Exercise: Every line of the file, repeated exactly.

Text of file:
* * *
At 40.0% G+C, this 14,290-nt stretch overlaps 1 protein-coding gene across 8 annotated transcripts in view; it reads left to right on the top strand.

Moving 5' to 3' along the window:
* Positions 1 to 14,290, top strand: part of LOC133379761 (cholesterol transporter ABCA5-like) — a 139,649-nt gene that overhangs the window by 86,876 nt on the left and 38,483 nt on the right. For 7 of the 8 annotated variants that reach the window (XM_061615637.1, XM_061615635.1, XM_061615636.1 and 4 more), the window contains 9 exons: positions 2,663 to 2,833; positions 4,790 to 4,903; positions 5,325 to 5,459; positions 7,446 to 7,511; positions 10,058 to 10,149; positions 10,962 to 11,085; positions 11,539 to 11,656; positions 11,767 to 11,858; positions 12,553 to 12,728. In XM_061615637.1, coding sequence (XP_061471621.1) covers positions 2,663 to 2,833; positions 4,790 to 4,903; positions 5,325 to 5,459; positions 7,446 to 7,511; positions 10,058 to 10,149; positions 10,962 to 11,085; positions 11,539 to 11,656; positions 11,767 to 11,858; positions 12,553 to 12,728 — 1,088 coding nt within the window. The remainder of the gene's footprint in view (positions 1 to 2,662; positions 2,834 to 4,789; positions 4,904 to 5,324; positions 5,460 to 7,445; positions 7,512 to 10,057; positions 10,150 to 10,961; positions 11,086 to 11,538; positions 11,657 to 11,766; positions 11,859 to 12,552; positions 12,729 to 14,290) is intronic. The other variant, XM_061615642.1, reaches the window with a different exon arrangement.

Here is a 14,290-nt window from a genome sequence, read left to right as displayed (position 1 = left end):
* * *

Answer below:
At 40.0% G+C, this 14,290-nt stretch overlaps 1 protein-coding gene across 8 annotated transcripts in view; it reads left to right on the top strand.

Moving 5' to 3' along the window:
* Positions 1 to 14,290, top strand: part of LOC133379761 (cholesterol transporter ABCA5-like) — a 139,649-nt gene that overhangs the window by 86,876 nt on the left and 38,483 nt on the right. For 7 of the 8 annotated variants that reach the window (XM_061615637.1, XM_061615635.1, XM_061615636.1 and 4 more), the window contains 9 exons: positions 2,663 to 2,833; positions 4,790 to 4,903; positions 5,325 to 5,459; positions 7,446 to 7,511; positions 10,058 to 10,149; positions 10,962 to 11,085; positions 11,539 to 11,656; positions 11,767 to 11,858; positions 12,553 to 12,728. In XM_061615637.1, coding sequence (XP_061471621.1) covers positions 2,663 to 2,833; positions 4,790 to 4,903; positions 5,325 to 5,459; positions 7,446 to 7,511; positions 10,058 to 10,149; positions 10,962 to 11,085; positions 11,539 to 11,656; positions 11,767 to 11,858; positions 12,553 to 12,728 — 1,088 coding nt within the window. The remainder of the gene's footprint in view (positions 1 to 2,662; positions 2,834 to 4,789; positions 4,904 to 5,324; positions 5,460 to 7,445; positions 7,512 to 10,057; positions 10,150 to 10,961; positions 11,086 to 11,538; positions 11,657 to 11,766; positions 11,859 to 12,552; positions 12,729 to 14,290) is intronic. The other variant, XM_061615642.1, reaches the window with a different exon arrangement.

Here is a 14,290-nt window from a genome sequence, read left to right as displayed (position 1 = left end):